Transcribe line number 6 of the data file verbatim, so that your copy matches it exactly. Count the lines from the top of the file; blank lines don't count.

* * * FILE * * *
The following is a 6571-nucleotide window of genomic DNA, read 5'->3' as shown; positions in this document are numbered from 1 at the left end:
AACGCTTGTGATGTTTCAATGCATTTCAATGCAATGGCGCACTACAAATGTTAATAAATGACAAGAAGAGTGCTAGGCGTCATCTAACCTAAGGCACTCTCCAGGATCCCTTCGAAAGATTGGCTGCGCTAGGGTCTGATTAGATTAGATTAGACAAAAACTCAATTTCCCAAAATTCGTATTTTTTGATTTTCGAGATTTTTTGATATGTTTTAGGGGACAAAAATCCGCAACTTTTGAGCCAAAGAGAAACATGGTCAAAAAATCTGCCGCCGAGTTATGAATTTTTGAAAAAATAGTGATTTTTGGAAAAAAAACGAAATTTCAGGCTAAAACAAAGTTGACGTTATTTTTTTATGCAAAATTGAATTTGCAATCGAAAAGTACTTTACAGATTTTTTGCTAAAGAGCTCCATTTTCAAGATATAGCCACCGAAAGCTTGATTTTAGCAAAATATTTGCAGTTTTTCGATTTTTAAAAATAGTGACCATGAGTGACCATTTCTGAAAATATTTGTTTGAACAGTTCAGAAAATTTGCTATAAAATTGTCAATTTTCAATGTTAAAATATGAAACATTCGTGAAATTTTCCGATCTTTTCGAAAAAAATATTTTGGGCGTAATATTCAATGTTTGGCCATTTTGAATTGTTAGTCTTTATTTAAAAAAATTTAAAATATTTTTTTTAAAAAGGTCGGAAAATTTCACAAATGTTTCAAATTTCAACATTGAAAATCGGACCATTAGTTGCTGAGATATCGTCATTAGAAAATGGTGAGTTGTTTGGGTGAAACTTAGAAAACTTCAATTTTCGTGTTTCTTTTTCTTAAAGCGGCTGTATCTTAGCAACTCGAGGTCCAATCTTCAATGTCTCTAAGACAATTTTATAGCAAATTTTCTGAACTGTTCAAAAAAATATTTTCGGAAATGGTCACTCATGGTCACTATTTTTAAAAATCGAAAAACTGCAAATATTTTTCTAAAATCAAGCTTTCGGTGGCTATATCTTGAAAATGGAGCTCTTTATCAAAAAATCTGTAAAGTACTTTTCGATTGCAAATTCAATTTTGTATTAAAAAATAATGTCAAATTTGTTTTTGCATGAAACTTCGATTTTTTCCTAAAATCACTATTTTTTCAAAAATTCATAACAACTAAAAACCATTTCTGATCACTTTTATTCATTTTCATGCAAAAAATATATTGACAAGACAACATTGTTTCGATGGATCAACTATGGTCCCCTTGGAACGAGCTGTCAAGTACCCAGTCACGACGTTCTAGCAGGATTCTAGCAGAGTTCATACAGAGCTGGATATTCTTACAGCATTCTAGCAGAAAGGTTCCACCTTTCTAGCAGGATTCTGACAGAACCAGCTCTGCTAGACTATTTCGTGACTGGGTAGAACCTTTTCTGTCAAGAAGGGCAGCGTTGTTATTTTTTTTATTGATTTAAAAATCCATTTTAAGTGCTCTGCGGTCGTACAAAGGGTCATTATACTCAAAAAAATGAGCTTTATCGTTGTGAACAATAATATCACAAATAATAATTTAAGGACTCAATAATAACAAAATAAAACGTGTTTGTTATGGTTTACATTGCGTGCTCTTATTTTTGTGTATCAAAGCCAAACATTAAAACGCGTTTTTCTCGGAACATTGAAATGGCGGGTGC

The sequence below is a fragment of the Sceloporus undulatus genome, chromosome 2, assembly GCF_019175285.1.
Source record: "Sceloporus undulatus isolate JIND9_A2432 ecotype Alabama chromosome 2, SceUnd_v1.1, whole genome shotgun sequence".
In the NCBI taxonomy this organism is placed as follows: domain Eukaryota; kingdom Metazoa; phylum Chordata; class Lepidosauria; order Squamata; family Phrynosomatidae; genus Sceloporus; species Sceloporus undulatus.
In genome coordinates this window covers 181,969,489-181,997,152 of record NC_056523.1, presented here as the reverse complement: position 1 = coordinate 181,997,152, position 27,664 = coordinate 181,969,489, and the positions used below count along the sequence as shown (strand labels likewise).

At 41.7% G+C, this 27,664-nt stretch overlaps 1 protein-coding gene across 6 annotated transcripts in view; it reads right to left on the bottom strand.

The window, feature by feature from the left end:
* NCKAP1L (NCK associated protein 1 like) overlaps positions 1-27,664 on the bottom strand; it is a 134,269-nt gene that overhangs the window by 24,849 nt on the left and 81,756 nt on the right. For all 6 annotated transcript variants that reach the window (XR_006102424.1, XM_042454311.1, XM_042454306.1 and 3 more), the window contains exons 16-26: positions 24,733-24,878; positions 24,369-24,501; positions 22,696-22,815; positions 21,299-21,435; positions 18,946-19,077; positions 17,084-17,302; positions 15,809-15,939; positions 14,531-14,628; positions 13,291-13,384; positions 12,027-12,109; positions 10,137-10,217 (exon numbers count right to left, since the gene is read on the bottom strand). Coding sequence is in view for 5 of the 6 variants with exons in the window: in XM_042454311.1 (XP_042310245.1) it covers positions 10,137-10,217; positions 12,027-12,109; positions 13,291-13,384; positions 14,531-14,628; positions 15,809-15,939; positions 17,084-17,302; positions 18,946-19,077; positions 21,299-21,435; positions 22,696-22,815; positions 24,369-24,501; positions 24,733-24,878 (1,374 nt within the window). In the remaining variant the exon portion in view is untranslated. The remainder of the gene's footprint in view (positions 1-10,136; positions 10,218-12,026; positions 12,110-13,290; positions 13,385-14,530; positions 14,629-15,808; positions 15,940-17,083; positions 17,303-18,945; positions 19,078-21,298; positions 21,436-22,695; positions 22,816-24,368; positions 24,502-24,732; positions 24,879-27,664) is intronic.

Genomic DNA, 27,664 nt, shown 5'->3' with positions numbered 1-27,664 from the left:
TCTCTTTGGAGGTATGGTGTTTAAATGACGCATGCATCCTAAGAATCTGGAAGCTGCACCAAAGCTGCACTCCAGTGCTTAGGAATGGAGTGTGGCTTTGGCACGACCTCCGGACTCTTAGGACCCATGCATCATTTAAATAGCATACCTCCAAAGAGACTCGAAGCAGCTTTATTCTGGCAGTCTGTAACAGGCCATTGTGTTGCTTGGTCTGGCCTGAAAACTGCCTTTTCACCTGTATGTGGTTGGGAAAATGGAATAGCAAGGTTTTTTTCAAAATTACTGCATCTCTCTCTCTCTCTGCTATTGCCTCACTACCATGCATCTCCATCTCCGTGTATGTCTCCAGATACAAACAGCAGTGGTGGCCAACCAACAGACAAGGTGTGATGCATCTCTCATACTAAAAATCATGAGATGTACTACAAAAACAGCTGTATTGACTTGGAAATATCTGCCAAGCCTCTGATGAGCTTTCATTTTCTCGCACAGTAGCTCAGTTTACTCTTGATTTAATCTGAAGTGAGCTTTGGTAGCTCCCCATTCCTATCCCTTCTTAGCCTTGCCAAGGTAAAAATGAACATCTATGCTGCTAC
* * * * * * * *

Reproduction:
In genome coordinates this window covers 181,969,489-181,997,152 of record NC_056523.1, presented here as the reverse complement: position 1 = coordinate 181,997,152, position 27,664 = coordinate 181,969,489, and the positions used below count along the sequence as shown (strand labels likewise).